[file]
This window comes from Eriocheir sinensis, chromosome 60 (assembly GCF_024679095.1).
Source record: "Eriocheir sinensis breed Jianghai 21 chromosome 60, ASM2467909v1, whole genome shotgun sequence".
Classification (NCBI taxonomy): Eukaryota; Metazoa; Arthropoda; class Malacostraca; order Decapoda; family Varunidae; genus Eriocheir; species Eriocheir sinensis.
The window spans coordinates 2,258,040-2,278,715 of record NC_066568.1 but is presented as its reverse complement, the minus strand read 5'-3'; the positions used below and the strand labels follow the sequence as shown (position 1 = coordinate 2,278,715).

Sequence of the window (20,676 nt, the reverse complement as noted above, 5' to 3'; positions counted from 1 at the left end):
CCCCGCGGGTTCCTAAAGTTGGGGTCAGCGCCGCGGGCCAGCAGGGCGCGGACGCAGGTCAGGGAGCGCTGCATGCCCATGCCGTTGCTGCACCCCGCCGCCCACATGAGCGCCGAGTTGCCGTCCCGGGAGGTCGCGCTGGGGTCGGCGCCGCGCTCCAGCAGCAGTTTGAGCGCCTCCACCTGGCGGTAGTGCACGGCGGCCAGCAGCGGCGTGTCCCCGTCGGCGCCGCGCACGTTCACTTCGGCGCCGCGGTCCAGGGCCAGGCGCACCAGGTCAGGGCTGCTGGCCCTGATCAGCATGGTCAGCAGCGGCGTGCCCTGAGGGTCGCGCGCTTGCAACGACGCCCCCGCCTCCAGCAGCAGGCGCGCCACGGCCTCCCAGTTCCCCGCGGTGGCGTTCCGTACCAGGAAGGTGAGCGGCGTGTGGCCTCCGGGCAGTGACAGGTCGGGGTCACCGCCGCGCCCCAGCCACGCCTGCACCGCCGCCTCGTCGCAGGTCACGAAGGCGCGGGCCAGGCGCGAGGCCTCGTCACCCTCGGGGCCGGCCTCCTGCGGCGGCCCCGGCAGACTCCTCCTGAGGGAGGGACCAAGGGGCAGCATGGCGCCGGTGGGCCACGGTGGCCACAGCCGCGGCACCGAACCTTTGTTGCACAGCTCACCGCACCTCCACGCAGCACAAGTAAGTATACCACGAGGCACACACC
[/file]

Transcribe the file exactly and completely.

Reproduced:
This window comes from Eriocheir sinensis, chromosome 60 (assembly GCF_024679095.1).
Source record: "Eriocheir sinensis breed Jianghai 21 chromosome 60, ASM2467909v1, whole genome shotgun sequence".
Classification (NCBI taxonomy): Eukaryota; Metazoa; Arthropoda; class Malacostraca; order Decapoda; family Varunidae; genus Eriocheir; species Eriocheir sinensis.
The window spans coordinates 2,258,040-2,278,715 of record NC_066568.1 but is presented as its reverse complement, the minus strand read 5'-3'; the positions used below and the strand labels follow the sequence as shown (position 1 = coordinate 2,278,715).

Sequence of the window (20,676 nt, the reverse complement as noted above, 5' to 3'; positions counted from 1 at the left end):
CCCCGCGGGTTCCTAAAGTTGGGGTCAGCGCCGCGGGCCAGCAGGGCGCGGACGCAGGTCAGGGAGCGCTGCATGCCCATGCCGTTGCTGCACCCCGCCGCCCACATGAGCGCCGAGTTGCCGTCCCGGGAGGTCGCGCTGGGGTCGGCGCCGCGCTCCAGCAGCAGTTTGAGCGCCTCCACCTGGCGGTAGTGCACGGCGGCCAGCAGCGGCGTGTCCCCGTCGGCGCCGCGCACGTTCACTTCGGCGCCGCGGTCCAGGGCCAGGCGCACCAGGTCAGGGCTGCTGGCCCTGATCAGCATGGTCAGCAGCGGCGTGCCCTGAGGGTCGCGCGCTTGCAACGACGCCCCCGCCTCCAGCAGCAGGCGCGCCACGGCCTCCCAGTTCCCCGCGGTGGCGTTCCGTACCAGGAAGGTGAGCGGCGTGTGGCCTCCGGGCAGTGACAGGTCGGGGTCACCGCCGCGCCCCAGCCACGCCTGCACCGCCGCCTCGTCGCAGGTCACGAAGGCGCGGGCCAGGCGCGAGGCCTCGTCACCCTCGGGGCCGGCCTCCTGCGGCGGCCCCGGCAGACTCCTCCTGAGGGAGGGACCAAGGGGCAGCATGGCGCCGGTGGGCCACGGTGGCCACAGCCGCGGCACCGAACCTTTGTTGCACAGCTCACCGCACCTCCACGCAGCACAAGTAAGTATACCACGAGGCACACACC